Judy Reed Smith

Our Digital Health Future Spells Big Data Demand for Telcos

Personally, I have three different electronic health records providers, and that is even without signing up for Google Health (2008-2012 RIP) or Microsoft HealthVault (2007-present). Massachusetts General Hospital alone has three different storage systems, depending on which doctors need to be reached.

They tell me they plan to evolve to a unified service. This sounds both wise and convenient, but I can only imagine the political nightmares for their CIO in choosing the right solution.

In the early stages of any new industry, a wide range of solutions for a given problem is typical. As entrepreneurs offer up solutions or companies hire skilled people to develop those solutions (or APIs to access commercial solutions) in-house, a confusing diversity of offers often confronts customers.

Over time, the marketplace evolves to choose one. Remember previous battles, like VHS vs. Betamax and Blu Ray vs. HD DVD, and in our own space GSM vs. CDMA and TDMA vs. IDEN? The eHealth category is now expanding, alongside its close relatives iHealth and mHealth, with applications and interfaces targeted at hospitals, insurers, clinics and individuals.

We consider this wonderful news for our wholesale industry. The storage and sharing of records, including MRIs, PET scans and (at almost 27MB each) digital mammograms, will continue to fill networks and push hospitals and a multitude of other service centres to be open to large pipes, managed networks, co-location access, vast storage and so on.

In addition to large medical buyers, the plethora of consumer applications which track steps, heart rates, calories, treadmill actions, and on and on will fill our phones and pads and require significant backup to see long-term trends in our personal health. The Apple store has 68 app choices for “personal health records”, 1,037 for “disease” and 2,200 for “health”. Many of them are fun to use and they all point to a future of data-empowered healthcare consumers. Each of us can produce Big Data about ourselves.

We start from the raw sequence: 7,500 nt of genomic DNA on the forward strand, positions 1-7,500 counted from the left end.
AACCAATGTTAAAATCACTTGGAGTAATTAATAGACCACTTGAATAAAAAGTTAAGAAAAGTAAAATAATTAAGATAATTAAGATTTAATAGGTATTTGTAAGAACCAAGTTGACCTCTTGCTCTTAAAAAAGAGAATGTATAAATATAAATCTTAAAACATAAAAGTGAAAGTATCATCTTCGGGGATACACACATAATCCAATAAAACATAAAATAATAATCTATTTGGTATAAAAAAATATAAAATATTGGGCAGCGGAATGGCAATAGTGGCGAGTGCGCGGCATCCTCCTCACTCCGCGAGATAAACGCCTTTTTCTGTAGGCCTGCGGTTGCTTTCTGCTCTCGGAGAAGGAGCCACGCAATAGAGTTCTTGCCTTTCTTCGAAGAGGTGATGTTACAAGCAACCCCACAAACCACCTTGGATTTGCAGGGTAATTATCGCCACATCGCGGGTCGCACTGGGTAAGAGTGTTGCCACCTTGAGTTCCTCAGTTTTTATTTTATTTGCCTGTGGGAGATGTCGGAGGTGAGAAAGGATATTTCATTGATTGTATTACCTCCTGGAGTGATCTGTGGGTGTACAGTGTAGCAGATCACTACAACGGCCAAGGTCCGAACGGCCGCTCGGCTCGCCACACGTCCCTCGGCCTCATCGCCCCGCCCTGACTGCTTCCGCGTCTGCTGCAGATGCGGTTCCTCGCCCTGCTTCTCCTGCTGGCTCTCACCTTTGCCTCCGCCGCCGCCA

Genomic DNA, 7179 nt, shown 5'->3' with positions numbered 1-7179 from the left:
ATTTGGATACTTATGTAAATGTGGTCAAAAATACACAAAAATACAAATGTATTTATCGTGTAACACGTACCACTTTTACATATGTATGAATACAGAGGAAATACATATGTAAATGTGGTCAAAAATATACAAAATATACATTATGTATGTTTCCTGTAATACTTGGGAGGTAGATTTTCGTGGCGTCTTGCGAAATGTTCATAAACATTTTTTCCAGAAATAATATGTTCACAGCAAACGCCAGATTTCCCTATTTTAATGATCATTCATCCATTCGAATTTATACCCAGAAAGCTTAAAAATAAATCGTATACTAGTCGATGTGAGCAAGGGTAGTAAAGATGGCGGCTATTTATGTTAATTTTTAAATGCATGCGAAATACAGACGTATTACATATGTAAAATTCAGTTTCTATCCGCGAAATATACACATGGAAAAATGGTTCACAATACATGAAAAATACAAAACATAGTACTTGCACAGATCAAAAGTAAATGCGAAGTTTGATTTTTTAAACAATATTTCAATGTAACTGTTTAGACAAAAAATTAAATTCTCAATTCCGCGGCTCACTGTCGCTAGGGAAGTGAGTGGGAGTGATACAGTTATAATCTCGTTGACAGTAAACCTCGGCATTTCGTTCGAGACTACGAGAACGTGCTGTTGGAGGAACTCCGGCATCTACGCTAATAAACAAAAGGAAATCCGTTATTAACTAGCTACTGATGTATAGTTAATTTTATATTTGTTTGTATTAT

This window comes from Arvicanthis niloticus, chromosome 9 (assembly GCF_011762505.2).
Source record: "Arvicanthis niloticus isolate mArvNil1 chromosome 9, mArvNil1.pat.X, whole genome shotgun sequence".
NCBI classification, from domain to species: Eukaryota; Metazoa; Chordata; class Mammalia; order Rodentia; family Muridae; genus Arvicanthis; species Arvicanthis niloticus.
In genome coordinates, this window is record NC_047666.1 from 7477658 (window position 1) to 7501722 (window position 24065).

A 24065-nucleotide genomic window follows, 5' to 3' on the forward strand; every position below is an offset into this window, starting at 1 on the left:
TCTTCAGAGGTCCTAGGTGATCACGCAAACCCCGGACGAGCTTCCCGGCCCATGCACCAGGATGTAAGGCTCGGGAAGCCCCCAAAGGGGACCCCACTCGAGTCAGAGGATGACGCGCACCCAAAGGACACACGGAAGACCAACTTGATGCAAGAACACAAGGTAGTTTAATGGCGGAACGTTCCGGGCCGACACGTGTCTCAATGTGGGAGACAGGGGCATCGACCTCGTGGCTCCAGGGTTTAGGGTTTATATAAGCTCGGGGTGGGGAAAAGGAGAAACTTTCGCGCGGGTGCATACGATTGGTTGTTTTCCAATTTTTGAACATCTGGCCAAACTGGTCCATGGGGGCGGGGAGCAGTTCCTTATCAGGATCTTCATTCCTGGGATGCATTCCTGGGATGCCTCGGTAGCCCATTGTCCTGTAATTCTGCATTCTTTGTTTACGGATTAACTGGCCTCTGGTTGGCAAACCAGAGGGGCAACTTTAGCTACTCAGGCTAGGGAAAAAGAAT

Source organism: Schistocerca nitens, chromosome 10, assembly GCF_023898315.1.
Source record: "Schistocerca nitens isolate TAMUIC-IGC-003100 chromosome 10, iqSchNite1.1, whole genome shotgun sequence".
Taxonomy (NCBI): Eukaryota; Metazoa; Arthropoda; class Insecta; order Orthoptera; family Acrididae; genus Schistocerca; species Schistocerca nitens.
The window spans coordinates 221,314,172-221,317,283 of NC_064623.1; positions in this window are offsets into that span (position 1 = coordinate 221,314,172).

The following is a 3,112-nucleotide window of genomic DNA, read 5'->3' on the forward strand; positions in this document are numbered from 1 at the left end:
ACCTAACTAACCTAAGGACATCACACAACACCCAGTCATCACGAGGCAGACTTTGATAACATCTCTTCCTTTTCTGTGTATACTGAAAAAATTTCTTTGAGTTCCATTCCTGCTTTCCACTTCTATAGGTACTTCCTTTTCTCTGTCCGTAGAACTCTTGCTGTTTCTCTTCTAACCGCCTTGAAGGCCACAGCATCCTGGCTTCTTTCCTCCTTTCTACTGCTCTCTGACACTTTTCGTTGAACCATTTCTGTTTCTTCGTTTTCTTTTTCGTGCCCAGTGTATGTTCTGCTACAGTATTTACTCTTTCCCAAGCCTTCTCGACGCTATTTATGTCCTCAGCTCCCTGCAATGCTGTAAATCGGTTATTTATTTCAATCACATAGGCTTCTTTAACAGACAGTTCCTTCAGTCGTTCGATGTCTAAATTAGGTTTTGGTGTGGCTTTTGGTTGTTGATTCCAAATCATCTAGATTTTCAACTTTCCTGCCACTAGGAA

In the US in particular, we can hope the digitisation of healthcare can lower costs. Jason Kane of our Public Broadcasting Service (PBS) reported in 2012 that we spend $0.17 of every dollar of our GDP on healthcare, or $8,233.00 per year per person. This is 2.5 times as much as developed nations in Europe and obviously many multiples of spending levels in less-developed parts of the world.

Even with this, the US has fewer hospital beds per person (2.6 per 1,000 vs. the OECD average of 3.4 per 1,000) and fewer doctors per person (2.4 vs. 3.1 per 1,000). An experienced New York surgeon tells me that we are in for a huge nursing shortage as the baby boomers age. More doctors are using email, telephone sessions and Skype or FaceTime discussions to add data-intensive convenience for patients and themselves, and to help the underserved rural areas of our country.

There will be bumps in the road. Recently, for example, after one of his patients committed suicide with a prescription he had written, a psychiatrist was sanctioned for offering his rural Oklahoma patients Skype-based therapy sessions, without having met them in person for at least a first visit. Nonetheless, all signs point to a digital health future – for access as well as costs.

Hospitals report some success with assembly-line thinking to lower costs, and certainly technology can take over many small tasks that now require trained humans. These systems and efforts will multiply dramatically before Darwinian forces sort out the most effective and user-friendly solutions.

We can hope the sorts of systems and creative entrepreneurial thinking that have taken costs out of other industries – including telecoms – can do their magic on quality of service in poor and rural areas, while also helping to tame healthcare costs. And hopefully, it can also generate some healthy demand for our industry’s products in the process.

This analysis originally appeared in Capacity Magazine


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